Detroit Lions: 5 Things We Hope the Lions Fixed in Their Bye Week

Nick Kostora@@nickkostoraContributor IIIMarch 30, 2017

Detroit Lions: 5 Things We Hope the Lions Fixed in Their Bye Week

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    The Detroit Lions (6-2) success this season does not mean they can ignore their flaws.

    This is a team that has immense problems with the running game, both offensively and defensively.

    The Atlanta Falcons and San Francisco 49ers both established a blueprint to beating Detroit in victories earlier this season.

    Now as the Lions prepare for the season's second half, they have a difficult schedule in front of them.

    Two games with the Green Bay Packers and matchups with the New Orleans Saints and San Diego Chargers will determine if the Lions are worthy of their first playoff appearance since 1999.

    With so many tough games in front of Detroit, here are five keys that were hopefully fixed during the Lions bye week.

No. 5: Nate Burleson's Involvement

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    Nate Burleson is a good receiver that is yet to make his presence felt this season.

    The easy excuse to make is that it doesn't matter because Calvin Johnson is having such a great season and the team is winning.

    But No. 13 is too talented a player to spend the entire year in Johnson's shadow. Burleson has 26 catches for 245 yards and a touchdown so far this season.

    A mere 30 yards receiving per game is not good enough for a player of Burleson's caliber, and hopefully the Lions found ways to get him more involved during the bye week.

No. 4: Kick and Punt Returns

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    Stefan Logan has disappeared this season.

    After breaking out in the return game last year, he has been non-factor through the first half of this year.

    The new kickoff rules may play a small factor, but other return men are still making an impact.

    Logan, however, has no kick returns of longer than 32 yards. His punt returns have been just as bad: Logan is averaging 8.9 yards per punt return and his longest was for only 20 yards.

    Better field position would be an obvious benefit to the Lions offense going forward, and Logan has the ability to provide that spark.

No. 3: Poor Rush Defense

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    The Lions have one of the most highly-touted defensive fronts in all of football. The problem is that they have developed the inability to stop the run.

    They have no issue getting to opposing quarterbacks—the Lions have 24 sacks through eight games.

    But Detroit is giving up 137 rushing yards per game, 28th worst in the NFL. This is a problem that needed to be addressed during the bye week, because the talent is already in place to find a solution.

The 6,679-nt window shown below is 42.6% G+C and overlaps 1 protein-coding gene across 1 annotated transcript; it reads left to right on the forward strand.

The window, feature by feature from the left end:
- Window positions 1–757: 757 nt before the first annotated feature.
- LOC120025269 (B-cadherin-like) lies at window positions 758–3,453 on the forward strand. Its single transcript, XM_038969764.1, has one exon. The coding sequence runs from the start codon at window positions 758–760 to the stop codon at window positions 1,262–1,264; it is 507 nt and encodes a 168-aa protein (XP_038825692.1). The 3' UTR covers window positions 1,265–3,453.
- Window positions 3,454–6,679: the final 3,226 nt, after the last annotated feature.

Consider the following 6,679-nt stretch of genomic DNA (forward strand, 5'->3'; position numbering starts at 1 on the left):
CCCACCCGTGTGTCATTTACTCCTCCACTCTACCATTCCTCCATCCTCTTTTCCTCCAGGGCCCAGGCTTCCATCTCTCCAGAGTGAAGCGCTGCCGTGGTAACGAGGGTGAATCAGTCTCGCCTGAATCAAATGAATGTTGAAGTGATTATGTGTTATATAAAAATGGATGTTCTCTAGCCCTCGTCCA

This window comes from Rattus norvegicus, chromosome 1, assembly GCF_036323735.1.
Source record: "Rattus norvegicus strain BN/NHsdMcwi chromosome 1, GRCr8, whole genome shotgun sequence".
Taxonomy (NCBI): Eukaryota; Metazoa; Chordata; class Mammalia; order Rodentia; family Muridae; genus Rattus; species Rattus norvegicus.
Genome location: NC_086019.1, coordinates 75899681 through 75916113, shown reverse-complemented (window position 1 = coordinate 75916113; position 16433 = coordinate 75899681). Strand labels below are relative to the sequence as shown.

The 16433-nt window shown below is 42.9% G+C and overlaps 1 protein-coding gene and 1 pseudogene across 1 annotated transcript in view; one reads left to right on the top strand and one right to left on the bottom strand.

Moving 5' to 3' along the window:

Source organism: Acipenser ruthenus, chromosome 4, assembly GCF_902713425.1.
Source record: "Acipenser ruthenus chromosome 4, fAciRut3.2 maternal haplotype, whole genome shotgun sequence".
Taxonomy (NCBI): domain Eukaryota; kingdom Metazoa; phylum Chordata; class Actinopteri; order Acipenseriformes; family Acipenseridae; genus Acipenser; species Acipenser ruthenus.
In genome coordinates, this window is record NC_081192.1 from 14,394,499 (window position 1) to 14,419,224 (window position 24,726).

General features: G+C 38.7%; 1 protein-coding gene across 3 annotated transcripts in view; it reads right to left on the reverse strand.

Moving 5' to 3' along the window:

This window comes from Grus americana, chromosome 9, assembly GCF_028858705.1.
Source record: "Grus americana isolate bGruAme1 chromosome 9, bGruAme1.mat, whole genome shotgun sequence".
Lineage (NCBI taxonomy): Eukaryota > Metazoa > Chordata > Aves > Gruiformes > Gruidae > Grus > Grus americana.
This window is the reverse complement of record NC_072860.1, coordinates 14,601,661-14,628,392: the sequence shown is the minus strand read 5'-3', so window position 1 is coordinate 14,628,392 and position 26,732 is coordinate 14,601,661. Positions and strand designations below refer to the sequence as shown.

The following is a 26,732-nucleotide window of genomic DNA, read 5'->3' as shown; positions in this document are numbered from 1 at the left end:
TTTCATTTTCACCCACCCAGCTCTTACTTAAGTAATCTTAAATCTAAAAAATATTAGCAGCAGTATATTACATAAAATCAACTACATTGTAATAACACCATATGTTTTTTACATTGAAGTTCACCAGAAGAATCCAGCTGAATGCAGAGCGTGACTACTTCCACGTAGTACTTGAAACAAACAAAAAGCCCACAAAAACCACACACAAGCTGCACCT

The defensive line will have their hands full right out of the break as the Lions play the Bears in Week 10.

    Matt Forte rushed for 116 yards in Chicago and Detroit's Week 5 meeting.

No. 2: Penchant for Penalties

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    The Lions have committed 61 offensive penalties already this season, 8th worst in the NFL.

    Silly mistakes like false starts and holding calls can only hurt this team moving forward.

    We need only to look at the Lions and Bears Week 5 meeting to understand this concept.

    The Bears had 359 yards of total offense but only managed one touchdown because they spent so much time going backwards.

    Chicago had nine false start penalties in that game.

    Detroit can learn from the Bears mistakes to ensure they don't have problems with the yellow flags moving forward.

    The Lions have been lucky that penalties have not caused them many games, but continuing to make mistakes can catch up to this team eventually if they do not address the problem.

No. 1: The Running Game

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    The Lions have been able to win this season not because of their rushing attack, but rather in spite of it.

    Detroit is averaging 95.3 yards per game on the ground, 27th worst in the NFL.

    Jahvid Best is hurt with a concussion, yet even when healthy he had only one great performance against the Chicago Bears on Monday Night Football.

    The inadequate staple of running backs has included Best, Keiland Williams and Jerome Harrison.

    Re-signing former starter Kevin Smith only highlights the desperation Detroit has at the position.

    Hopefully something clicked for this unit during the bye week. The passing game is clearly elite, but it is tough to find continued success in the NFL without a balanced offensive attack.